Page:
|December 27, 2011|
Dr. Bentley had me at hello.
“Well, truthfully,” Heather Wasser says, “it was at her talk at the 2004 North Carolina Women, Infants and Children (WIC) Conference. There, she described a longitudinal study she was conducting among low-income African-American mothers and their babies – the Infant Care, Feeding and Risk of Obesity Study (Infant Care).”
At the time, Wasser was working as project coordinator for a child care nutrition improvement program at the Durham County (N.C.) Health Department and also was working with parents and providers to improve infant and toddler feeding practices, such as exclusive breastfeeding, introduction of healthy first foods, and appropriate responses to hunger and satiety cues.
“During her talk, I saw in Dr. Bentley the same passion I have for infant nutrition,” Wasser says. “Think how truly remarkable it is that in one short year, an infant transitions from a single food source (ideally, breast milk) to an omnivorous diet (ideally, one that is nutritionally adequate). He or she also moves from only being able to suck and swallow to developing a pincer grasp, a palmer grasp, and complete self-feeding!”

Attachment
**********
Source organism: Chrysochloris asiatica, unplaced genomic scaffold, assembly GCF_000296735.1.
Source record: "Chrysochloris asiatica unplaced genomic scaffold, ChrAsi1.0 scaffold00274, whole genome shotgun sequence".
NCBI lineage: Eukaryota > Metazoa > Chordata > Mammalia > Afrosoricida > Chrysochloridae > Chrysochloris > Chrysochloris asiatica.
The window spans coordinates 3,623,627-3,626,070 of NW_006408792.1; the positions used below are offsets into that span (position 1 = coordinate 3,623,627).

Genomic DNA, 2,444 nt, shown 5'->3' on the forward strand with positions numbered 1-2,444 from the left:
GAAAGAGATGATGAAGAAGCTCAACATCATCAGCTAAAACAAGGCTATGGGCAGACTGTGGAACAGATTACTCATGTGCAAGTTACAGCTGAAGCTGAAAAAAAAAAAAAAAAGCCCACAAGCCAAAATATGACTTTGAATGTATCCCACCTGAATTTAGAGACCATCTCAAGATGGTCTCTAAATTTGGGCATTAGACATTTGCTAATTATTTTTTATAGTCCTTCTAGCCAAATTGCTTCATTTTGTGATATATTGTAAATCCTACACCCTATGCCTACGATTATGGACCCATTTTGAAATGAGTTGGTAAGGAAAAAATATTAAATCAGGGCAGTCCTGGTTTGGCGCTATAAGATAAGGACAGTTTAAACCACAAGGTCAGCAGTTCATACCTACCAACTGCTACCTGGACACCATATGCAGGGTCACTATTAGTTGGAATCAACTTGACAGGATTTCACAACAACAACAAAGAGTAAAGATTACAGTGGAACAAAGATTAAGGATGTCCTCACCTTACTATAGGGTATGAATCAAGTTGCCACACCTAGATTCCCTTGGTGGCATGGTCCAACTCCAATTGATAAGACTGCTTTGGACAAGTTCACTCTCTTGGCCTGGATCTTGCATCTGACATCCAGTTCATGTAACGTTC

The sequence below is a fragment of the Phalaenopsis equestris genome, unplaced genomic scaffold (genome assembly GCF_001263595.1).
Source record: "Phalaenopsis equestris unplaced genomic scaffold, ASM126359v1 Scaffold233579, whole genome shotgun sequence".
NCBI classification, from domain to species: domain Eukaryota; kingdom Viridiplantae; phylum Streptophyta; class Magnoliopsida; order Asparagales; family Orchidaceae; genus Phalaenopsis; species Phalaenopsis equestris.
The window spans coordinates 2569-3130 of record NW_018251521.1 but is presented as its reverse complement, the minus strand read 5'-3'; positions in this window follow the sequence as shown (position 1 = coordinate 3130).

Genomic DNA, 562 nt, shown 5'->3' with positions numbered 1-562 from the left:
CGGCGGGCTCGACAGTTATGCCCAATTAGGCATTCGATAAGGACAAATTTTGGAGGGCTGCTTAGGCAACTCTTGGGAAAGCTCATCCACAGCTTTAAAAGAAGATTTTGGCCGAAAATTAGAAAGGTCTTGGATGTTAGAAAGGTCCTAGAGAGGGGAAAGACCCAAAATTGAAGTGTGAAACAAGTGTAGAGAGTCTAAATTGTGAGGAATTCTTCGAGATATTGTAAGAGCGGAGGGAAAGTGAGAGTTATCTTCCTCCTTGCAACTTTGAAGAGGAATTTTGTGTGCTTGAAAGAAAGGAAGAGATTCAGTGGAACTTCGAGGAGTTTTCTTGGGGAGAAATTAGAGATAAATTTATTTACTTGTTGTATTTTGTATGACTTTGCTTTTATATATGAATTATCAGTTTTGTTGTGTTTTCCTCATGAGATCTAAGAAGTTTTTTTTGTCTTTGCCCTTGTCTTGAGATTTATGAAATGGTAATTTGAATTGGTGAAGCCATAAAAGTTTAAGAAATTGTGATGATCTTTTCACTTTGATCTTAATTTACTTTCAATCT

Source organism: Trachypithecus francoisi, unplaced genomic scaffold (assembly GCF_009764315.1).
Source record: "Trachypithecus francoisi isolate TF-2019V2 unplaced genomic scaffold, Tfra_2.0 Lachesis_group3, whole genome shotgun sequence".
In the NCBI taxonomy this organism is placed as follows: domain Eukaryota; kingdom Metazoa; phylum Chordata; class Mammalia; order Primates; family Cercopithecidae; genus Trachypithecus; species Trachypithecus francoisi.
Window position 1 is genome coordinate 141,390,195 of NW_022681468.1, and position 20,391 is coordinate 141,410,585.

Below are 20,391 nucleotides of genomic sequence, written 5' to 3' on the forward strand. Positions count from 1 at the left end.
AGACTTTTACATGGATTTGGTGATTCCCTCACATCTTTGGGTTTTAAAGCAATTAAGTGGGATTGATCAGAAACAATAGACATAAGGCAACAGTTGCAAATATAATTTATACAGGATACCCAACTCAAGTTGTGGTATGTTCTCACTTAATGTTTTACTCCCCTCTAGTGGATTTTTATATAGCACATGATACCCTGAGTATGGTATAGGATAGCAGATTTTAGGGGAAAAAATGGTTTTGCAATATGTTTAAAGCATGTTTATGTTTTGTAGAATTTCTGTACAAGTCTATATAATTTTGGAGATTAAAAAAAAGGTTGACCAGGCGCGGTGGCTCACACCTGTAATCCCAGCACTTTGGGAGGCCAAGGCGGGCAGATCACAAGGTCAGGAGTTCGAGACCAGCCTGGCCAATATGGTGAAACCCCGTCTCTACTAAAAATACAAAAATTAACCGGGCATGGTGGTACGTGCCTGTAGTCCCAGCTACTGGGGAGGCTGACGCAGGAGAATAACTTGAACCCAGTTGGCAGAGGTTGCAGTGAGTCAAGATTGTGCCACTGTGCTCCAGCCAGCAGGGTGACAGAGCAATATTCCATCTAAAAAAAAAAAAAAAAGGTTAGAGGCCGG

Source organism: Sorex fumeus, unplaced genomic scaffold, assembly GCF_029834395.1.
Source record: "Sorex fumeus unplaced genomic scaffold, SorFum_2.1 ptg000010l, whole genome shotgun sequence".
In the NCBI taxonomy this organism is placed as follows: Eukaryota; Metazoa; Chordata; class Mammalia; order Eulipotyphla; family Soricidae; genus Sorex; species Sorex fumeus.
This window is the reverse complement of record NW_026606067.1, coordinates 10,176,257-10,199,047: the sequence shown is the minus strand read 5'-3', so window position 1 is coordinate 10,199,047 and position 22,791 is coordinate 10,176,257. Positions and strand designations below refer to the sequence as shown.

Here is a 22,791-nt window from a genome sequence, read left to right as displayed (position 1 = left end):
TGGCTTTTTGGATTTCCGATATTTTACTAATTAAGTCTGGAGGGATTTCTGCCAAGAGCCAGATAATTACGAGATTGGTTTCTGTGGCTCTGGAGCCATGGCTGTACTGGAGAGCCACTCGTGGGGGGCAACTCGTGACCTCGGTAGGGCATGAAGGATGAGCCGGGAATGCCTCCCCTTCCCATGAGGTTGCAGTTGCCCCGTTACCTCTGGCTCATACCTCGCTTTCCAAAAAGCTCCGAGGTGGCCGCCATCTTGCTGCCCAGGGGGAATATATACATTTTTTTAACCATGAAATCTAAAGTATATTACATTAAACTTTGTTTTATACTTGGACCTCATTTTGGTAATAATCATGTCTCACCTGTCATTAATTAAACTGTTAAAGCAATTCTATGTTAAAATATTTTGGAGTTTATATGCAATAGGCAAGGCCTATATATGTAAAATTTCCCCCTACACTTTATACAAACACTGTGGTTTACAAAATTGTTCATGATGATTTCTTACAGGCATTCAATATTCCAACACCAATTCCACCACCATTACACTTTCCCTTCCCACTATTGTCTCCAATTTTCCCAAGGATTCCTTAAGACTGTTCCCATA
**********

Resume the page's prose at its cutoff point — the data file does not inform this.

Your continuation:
Wasser thinks the most significant lesson she learned from Peggy Bentley is the importance of culture and context on this transition. Her dissertation, for instance, uses data from the Infant Care study to explore relationships between infant feeding practices and the development of obesity. Her work with Bentley on a collaborative project with ChildFund International – one that has taken her to Senegal and Indonesia – examines risk factors for malnutrition during this same transitional period.
“Because of Dr. Bentley,” Wasser says, “I look forward to a long and fulfilling research career devoted to the promotion of optimal infant and young child feeding practices.”
Carolina Public Health is a publication of the University of North Carolina at Chapel Hill Gillings School of Global Public Health. To view previous issues, please visit www.sph.unc.edu/cph.